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First Amendment

Justice Department removed a section on the 'need for free press' from prosecutors' manual

Deputy Attorney General Rod Rosenstein ordered a top-to-bottom review of the U.S. Attorneys' Manual, a guide for federal prosecutors and other Justice Department lawyers, and the changes span everything from minor edits to entire sections being removed, BuzzFeed News reports. There is new language urging prosecutors to pursue the most serious charges possible, intervene in cases where religious liberties are in question, and report "any contact with a member of the media about a DOJ matter." Gone is language opposing racial gerrymandering and an entire subsection, in the manual since at least 1988, titled "Need for Free Press and Public Trial," BuzzFeed reports. It used to read:

Likewise, careful weight must be given in each case to the constitutional requirements of a free press and public trials as well as the right of the people in a constitutional democracy to have access to information about the conduct of law enforcement officers, prosecutors, and courts, consistent with the individual rights of the accused. Further, recognition should be given to the needs of public safety, the apprehension of fugitives, and the rights of the public to be informed on matters that can affect enactment or enforcement of public laws or the development or change of public policy. [U.S. Attorneys' Manual, via BuzzFeed]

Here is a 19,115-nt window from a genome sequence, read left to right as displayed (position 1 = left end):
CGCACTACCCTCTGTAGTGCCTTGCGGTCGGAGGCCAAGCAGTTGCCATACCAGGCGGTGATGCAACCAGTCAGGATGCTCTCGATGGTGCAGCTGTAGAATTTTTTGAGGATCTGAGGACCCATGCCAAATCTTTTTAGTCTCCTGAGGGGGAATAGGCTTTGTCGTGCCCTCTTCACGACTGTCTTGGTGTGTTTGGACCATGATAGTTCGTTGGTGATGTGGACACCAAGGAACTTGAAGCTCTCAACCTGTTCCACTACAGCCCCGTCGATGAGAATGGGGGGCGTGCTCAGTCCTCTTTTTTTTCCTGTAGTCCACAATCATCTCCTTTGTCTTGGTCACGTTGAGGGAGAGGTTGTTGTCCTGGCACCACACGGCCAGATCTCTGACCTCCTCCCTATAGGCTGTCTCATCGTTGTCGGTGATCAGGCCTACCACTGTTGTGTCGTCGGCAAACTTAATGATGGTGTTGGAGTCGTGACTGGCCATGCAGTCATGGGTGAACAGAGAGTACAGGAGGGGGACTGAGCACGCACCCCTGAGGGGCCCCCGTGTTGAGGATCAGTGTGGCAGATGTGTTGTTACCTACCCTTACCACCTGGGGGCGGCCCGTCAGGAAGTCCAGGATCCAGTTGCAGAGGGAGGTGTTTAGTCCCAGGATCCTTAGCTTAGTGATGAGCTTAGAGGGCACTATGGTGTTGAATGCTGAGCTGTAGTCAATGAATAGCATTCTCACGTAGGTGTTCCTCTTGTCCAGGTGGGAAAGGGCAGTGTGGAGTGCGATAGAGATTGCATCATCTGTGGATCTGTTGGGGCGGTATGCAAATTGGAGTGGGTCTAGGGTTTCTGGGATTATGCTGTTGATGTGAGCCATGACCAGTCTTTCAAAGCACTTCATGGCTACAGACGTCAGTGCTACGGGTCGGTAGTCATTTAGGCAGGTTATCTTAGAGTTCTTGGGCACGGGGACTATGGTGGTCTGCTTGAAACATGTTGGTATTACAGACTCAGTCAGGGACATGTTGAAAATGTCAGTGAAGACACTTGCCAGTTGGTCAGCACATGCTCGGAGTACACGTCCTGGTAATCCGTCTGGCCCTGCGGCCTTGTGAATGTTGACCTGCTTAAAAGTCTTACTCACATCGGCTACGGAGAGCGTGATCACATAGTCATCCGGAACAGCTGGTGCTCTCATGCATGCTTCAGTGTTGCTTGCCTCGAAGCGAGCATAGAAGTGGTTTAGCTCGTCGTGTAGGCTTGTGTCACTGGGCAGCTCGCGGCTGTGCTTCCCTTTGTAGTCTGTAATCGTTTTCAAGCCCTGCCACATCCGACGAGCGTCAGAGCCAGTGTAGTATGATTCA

The new version includes language about balancing "the right of the public to have access to information about the Department of Justice" against other factors before releasing information. Justice Department spokesman Ian Prior told BuzzFeed that Rosenstein had ordered the first comprehensive review of the manual since 1997 because in that time, "policies have changed or become outdated, and leadership memos were issued without being incorporated," adding that the manual is "quick and ready reference" for lawyers, not "an exhaustive list of constitutional rights, statutory law, regulatory law, or generalized principles of our legal system." You can read more about what has changed and what hasn't at BuzzFeed News.